6 a.m. David: Outside I hear local birds chirping. I used to have trouble traveling, and one thing that I always found comforting: Wherever you go, there are always birds that call the place home and sing you sweet songs as a balm.

I search for a couple cups of black tea with milk. Downstairs I find them. Double bagged. Lil milk. We done. 

7:15 a.m. David: Outside I putter around the shrubbery of the hotel on Sunset. The flora out here is incredible. I find a bush redolent of thuja cedar that is wonderfully fruity. The ambery underbrush of California pine is very special to me. These are the kinds of observations that find their way into our perfumes. 

8 a.m. Kavi: Press meetings start at our new storefront in Venice. In the car ride there, we talk about playlists for the opening weekend’s events. I suggest that we christen the space that day by playing only music from New York and California, to represent our travel from east to west. We walk into the store—my first time since it has been completed—and I’m truly floored! We worked with our friends at Woods Bagot, and I’m psyched about the blend of styles and references we achieved here in LA. It’s always nerve-wracking seeing something in person for the first time, so I am relieved. I go to buy some juice to power us through the meetings and ask a few people on our team what they want—I’ll choose for them based on their green tolerance if they give me a number from 1 to 10. My tolerance is a 10: all greens, no fruit, dangerous amount of ginger.

Inside the store, with its Lautner-inspired ceiling.

Courtesy of D.S. & Durga.

2:56 p.m. David: It’s an epic day, nonstop talking and on our feet. Here are things I consumed to keep it going:

– A super hippy juice with turmeric, ginger, and orange that saved my life
– One spinach-and-cheese croissant
– Half of a pistachio croissant from Gjelina—possibly one of the top 10 of my life, wow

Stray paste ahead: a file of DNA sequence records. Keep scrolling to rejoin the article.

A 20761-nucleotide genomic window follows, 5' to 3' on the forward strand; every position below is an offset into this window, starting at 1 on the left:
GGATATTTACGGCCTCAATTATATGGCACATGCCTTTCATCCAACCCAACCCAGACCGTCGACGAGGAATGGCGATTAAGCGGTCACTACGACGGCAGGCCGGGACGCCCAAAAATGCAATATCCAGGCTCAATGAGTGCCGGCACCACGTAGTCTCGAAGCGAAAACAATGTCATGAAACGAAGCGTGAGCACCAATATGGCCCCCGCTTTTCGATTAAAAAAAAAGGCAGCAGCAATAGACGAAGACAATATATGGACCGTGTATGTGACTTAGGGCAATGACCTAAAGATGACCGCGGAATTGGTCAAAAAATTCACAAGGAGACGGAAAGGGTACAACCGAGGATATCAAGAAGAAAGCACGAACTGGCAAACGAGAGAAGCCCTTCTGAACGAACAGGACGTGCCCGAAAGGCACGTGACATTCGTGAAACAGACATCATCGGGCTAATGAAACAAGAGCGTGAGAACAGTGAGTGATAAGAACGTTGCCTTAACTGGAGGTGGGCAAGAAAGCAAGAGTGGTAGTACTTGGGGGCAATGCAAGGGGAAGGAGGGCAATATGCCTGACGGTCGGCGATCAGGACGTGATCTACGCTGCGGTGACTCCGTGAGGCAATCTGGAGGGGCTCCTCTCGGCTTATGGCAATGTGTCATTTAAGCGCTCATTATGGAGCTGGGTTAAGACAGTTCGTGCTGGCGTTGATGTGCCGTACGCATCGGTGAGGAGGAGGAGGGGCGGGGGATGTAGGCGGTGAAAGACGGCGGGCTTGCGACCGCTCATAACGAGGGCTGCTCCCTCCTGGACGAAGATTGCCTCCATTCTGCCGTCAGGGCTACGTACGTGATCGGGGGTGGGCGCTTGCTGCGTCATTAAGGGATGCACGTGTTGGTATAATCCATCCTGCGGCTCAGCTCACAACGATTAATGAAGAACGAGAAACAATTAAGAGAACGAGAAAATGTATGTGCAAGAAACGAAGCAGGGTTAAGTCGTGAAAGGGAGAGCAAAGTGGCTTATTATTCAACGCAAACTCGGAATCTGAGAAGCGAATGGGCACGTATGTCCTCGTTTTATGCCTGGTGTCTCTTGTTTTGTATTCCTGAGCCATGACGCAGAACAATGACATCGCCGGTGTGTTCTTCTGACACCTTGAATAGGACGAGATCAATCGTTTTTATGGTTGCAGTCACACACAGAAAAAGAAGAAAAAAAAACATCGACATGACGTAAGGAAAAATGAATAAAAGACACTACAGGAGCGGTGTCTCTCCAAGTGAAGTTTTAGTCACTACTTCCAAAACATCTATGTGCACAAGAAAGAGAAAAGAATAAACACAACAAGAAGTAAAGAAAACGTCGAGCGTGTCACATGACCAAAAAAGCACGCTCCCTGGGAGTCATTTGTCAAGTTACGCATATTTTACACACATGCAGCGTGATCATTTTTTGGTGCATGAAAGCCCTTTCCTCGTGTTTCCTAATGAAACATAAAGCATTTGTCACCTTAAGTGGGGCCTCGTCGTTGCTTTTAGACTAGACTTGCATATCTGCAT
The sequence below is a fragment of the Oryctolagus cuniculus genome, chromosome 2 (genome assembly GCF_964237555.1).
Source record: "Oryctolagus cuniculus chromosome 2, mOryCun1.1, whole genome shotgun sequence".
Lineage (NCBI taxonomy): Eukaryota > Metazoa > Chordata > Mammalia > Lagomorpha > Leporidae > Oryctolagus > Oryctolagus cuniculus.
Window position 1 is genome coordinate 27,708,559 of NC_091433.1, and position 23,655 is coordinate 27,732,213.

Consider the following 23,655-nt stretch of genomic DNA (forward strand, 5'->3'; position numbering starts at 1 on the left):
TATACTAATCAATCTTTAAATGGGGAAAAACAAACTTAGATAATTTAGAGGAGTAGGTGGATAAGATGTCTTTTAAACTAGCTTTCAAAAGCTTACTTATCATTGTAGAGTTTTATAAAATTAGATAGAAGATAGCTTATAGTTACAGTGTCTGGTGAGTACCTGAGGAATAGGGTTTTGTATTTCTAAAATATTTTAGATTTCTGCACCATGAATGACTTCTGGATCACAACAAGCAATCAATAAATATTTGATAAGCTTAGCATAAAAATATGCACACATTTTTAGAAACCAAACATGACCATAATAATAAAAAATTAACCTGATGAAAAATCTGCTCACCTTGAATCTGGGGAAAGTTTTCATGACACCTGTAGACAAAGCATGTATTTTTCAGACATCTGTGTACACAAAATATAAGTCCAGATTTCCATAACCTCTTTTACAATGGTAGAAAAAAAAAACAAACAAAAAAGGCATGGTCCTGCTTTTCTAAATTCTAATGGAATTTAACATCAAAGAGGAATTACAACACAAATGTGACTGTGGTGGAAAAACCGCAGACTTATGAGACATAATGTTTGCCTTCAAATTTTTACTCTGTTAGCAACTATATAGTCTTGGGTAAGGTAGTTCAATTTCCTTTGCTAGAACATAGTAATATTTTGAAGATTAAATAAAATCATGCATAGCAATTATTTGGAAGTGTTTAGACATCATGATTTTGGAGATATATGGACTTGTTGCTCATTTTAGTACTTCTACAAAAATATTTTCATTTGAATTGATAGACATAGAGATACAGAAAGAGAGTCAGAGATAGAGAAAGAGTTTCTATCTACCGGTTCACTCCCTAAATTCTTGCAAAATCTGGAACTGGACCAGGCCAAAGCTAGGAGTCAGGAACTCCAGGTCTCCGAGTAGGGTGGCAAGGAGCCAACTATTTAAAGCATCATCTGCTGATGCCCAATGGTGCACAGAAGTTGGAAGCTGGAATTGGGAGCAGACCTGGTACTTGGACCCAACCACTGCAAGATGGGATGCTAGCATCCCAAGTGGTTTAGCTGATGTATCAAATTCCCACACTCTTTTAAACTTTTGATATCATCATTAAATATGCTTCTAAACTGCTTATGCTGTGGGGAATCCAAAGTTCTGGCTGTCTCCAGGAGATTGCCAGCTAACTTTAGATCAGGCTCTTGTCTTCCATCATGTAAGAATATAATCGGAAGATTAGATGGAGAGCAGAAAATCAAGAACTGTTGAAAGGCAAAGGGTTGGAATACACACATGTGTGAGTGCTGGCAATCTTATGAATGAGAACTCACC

– Half a burrito
– A killer ice cream from Salt & Straw—lemon curd and whey
– Water
– Three Advil 

3 p.m. Kavi: I stroll down Abbot Kinney Blvd. with David, taking in the star jasmine and palm trees and cactuses. We are headed back to West Hollywood to have a break at the hotel. On the way, we talk to a close friend who just lost her dog/life companion. Our hearts break because for her, it’s like losing a child.

6 p.m. Kavi: We arrive at La Dolce Vita, where we have taken over the place for our launch dinner. The restaurant has perfect vintage New York clubby vibes—it used to be a favorite of Frank Sinatra’s and has now been revived. The East-meets-West Coast theme continues. During cocktail hour we chat with our guests, some of whom we are Instagram-friendly with and some totally new. Trays of mini champagne—two sips’ worth in a flute—circle the room, and we sip and sip. The food is chef’s kiss: arancini, manicotti, polenta, lemon pasta. 

Our kids are safely with my parents in New Jersey, so my phone is out of reach most of the night. I am able to be fully present and enjoy the amazing moment, which in itself is a challenge for me. We’re back at the hotel by midnight for that dreamy combination of cold white sheets, a sleep mask, and no alarm clock or children to wake us.

Friday, June 9

8 a.m. David: We slept in this morning, which was much needed. Morning meditation is warm and freeing. I look over the Hollywood Hills, spotting stands of purple jacaranda trees. I’ve always wanted to make a fume based on “True Men Don’t Kill Coyotes”—but with the consent of the Chili Peppers (hook me up if you’re reading this). It would have these purple fragrant blossoms at its heart, for sure. 

9:15 a.m. David: Breakfast by the pool at the Sunset Tower under cloudy skies (which I love, as an East Coaster). Wonderful view of palm groves in the flat city lowlands. Sometimes I feel verklempt by the beauty of everything. The gifts of plants growing everywhere. Cups of tea. Toast. Like the guy watching the plastic bag in American Beauty. 

9:45 a.m. Kavi: After breakfast we walk around the neighborhood and soak up the diverse architecture. LA can be so beautiful and so ugly (as can NYC). David stops every 12 feet to smell some plant or other, using the Seek app on things he’s not familiar with. I’m just happy to be walking since the rest of the day will be prepping for tonight’s big opening party.

Walking through West Hollywood.

Courtesy of D.S. & Durga.

10:15 a.m. David: Things I found on our morning walk in West Hollywood:

– Orange blossom